So you know there are cases where the feedback might be entirely unexpected and unwelcome and where, there is the potential for that to have a prejudicial impact on the relationship between the child and that parent, or for them to put pressure on them or whatever you’ve got to spend a lot of time, talking about all of this and assessing it and if there’s any suggestion of that it doesn’t happen. 
Soila Sindiyo
Do you have the session with the children separately or all together? 
Nicki Mitchell
Both, both so I would tend to start off with them all together, okay, and then, agree with them and that we spend time, separately. 
I’ve never had anybody say “no we’re not doing that”, right, they, they tend to be but obviously you start off and you’ve got games to play to kind of put them at ease and have a bit of a chat and so on and once you’ve got to that point then they’re generally quite happy. 
I wouldn’t make, especially you know I wouldn’t make a child do that but it’s really interesting that they often do have quite different things to say, and they understand that. The children I’ve seen respect the fact that each one of them will have a different view and needs to be able to say that, so, yeah, it’s because it’s a dynamic thing and it’s also the individual perspective. 
Soila Sindiyo
Yeah, I work a lot with children and families and in my own private practice I work a lot with family or couples or parents who are going through divorce and they’re concerned about their children, or have been Court Ordered to attend um triple P parenting programs so that they can either regain contact and, and so forth and I come from that angle, you know that where please listen to the children’s voices, please be health centred child focus it’s not about you here, it’s about them. 
So what, what would you say, in your experience what have been the positive or the benefits of child inclusive mediation for the family and for you’ve mentioned a couple in terms of long term, um effects um, but within the process when you’re mediating and you have the children and you give feedback, what has been your experience um, in terms of the direction that the mediation has taken or changes that have happened?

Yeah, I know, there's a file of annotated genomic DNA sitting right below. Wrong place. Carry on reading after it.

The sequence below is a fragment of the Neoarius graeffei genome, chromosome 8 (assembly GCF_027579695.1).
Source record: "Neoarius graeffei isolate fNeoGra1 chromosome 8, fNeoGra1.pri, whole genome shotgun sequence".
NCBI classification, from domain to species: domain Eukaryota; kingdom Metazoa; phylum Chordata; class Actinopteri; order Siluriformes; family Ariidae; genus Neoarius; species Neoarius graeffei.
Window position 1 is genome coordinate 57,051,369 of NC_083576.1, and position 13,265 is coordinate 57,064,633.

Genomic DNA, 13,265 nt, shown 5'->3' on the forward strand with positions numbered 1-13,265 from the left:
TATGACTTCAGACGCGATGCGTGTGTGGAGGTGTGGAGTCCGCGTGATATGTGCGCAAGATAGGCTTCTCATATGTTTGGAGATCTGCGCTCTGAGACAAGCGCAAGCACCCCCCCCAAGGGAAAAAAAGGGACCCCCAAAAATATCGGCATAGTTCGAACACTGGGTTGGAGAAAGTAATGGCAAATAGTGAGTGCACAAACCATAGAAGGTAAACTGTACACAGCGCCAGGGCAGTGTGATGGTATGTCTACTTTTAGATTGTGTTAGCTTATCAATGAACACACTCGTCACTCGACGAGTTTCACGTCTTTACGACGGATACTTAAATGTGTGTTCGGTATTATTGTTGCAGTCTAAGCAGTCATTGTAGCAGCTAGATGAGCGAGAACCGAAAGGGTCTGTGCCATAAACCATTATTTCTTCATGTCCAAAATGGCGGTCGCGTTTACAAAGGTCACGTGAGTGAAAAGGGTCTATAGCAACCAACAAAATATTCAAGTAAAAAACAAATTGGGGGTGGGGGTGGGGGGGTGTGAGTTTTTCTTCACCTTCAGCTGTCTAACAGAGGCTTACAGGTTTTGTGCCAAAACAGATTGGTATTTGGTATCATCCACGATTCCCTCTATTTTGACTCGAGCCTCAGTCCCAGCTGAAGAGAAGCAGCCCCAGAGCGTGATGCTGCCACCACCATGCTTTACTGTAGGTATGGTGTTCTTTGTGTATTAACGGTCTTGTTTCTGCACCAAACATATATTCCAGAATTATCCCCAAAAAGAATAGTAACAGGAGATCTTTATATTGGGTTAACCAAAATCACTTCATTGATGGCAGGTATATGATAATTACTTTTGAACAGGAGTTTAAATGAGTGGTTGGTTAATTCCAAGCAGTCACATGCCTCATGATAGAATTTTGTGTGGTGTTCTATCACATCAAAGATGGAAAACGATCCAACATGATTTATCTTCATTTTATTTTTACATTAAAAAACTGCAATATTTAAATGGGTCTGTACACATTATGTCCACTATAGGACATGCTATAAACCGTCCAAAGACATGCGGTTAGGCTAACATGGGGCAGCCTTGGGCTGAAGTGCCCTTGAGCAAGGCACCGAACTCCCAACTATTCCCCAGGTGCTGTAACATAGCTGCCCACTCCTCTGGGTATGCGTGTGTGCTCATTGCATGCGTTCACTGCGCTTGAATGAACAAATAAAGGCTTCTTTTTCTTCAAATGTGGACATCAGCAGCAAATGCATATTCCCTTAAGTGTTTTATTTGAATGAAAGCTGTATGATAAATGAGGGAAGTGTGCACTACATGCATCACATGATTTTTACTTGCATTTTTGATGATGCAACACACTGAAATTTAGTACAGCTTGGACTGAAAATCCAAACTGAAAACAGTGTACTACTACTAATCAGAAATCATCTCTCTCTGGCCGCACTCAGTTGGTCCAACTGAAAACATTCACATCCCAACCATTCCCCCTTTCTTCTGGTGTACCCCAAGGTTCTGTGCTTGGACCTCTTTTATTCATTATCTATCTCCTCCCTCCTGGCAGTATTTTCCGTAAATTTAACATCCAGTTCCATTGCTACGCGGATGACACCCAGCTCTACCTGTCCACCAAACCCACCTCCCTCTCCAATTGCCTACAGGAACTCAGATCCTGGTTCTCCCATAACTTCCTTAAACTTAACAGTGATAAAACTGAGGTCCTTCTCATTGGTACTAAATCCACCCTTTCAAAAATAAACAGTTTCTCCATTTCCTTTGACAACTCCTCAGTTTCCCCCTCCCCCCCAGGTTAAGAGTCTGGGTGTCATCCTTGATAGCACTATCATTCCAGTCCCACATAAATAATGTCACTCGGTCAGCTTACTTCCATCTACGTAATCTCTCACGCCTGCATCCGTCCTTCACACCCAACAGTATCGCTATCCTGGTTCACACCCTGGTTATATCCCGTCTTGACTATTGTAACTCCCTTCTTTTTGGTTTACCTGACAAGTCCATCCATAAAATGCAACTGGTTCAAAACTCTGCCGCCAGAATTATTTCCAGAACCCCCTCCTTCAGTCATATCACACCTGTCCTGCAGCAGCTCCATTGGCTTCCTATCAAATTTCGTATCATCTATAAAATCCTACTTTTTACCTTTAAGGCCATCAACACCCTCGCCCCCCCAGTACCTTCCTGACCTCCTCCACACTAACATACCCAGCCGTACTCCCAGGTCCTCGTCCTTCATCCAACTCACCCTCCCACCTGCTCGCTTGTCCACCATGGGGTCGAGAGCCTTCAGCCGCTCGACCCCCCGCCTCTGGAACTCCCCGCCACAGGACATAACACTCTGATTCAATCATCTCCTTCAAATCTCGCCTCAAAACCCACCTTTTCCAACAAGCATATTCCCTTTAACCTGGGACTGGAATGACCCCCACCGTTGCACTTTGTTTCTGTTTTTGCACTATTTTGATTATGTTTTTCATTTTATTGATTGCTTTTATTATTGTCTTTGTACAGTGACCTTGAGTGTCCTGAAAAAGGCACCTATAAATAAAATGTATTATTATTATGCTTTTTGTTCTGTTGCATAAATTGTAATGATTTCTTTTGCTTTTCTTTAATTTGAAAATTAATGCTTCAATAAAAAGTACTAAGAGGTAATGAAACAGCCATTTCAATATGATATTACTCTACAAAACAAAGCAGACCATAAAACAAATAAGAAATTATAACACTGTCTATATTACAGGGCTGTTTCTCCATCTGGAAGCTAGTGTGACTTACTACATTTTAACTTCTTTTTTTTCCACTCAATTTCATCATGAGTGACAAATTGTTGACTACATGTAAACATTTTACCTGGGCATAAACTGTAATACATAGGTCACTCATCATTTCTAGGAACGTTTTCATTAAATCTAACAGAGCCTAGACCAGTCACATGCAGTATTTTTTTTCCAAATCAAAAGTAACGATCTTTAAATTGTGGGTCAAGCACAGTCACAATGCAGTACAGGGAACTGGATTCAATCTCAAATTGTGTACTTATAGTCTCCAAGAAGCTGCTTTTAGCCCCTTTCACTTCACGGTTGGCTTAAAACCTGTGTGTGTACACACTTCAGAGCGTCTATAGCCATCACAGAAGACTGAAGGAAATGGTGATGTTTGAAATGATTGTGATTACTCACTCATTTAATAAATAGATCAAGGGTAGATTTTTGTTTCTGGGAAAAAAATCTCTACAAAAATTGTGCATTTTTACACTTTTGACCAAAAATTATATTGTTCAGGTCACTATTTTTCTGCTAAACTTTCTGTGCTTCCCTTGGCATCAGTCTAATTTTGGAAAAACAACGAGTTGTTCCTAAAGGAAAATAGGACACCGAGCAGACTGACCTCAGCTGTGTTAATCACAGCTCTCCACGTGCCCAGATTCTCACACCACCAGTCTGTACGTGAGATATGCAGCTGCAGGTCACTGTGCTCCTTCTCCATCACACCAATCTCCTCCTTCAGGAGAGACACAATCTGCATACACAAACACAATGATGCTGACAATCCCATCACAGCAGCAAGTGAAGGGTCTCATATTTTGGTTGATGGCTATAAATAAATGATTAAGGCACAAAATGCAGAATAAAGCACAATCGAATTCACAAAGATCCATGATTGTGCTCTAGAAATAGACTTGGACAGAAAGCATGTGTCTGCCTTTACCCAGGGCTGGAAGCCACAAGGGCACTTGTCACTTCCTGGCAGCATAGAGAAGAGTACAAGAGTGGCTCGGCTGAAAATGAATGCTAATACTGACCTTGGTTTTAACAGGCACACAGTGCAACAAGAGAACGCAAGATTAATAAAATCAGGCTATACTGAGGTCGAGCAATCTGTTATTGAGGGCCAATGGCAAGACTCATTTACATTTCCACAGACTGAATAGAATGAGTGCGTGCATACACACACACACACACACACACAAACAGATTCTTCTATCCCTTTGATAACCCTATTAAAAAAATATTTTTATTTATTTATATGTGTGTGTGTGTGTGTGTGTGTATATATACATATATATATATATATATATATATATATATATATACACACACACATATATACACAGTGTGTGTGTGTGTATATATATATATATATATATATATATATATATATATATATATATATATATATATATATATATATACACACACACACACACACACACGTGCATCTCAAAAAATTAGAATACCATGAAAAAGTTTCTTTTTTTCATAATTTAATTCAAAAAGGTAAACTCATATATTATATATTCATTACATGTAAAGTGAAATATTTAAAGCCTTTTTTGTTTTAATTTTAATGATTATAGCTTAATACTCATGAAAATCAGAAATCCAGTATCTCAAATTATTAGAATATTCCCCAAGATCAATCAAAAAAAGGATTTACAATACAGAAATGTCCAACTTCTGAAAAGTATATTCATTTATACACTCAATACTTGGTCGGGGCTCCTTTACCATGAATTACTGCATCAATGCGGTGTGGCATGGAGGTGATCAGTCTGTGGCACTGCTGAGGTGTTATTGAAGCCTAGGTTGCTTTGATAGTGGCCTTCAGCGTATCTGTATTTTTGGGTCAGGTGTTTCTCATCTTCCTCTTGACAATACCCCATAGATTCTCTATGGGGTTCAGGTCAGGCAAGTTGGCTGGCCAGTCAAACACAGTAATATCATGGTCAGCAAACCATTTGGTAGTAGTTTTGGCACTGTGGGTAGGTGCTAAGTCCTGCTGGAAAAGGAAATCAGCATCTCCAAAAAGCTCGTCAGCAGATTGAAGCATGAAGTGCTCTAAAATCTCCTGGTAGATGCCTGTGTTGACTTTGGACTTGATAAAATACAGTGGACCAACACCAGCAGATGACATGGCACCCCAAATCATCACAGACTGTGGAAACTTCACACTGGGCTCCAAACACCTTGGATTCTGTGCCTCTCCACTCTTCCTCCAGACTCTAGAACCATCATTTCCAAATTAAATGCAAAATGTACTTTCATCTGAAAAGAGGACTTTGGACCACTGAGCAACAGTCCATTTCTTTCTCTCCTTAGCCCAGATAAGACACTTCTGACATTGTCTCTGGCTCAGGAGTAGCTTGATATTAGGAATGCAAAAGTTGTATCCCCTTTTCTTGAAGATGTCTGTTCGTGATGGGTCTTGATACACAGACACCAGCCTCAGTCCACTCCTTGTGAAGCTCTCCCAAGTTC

Nicki Mitchell 
I have had cases where it’s been very difficult, so I’ve and in a case like that where I would see the parents separately at the beginning of the joint session, and that takes some time then to manage and, because I can then give the bad news the ability to give the unexpected news to one parent and ,you know also manage the other one’s expectations as to how we’re going to address that when we come back together. But generally speaking, if you’ve got it right and if they genuinely do want to listen it can be really helpful, and again you’re getting it right involves, the parents being really clear. It’s still their decision, so they don’t have to go along with whatever they said, but you know parents, are interested in all the children say generally speaking, and, you know it has informed, the choices that parents have made in a very positive way.  
Soila Sindiyo
Do you ever have parents who are separated, and are trying to just come to the best possible scenario for their children who come in just for child inclusive mediation? 
Nicki Mitchell
Yes, the thing is, in terms of financial work, you know the financial legal work, if parents aren’t married, the finances are actually quite straightforward so often they don’t need to mediate all that. They’ve sorted all of that out so it only tends to be in the context to the divorced, when you’ve got the financial stuff as well, and there are lots of unmarried families aren’t there so an awful lot of at cases where all they want to talk about is child arrangements. 
Soila Sindiyo  
Are there any disadvantages to child inclusive mediation? 
Nicki Mitchell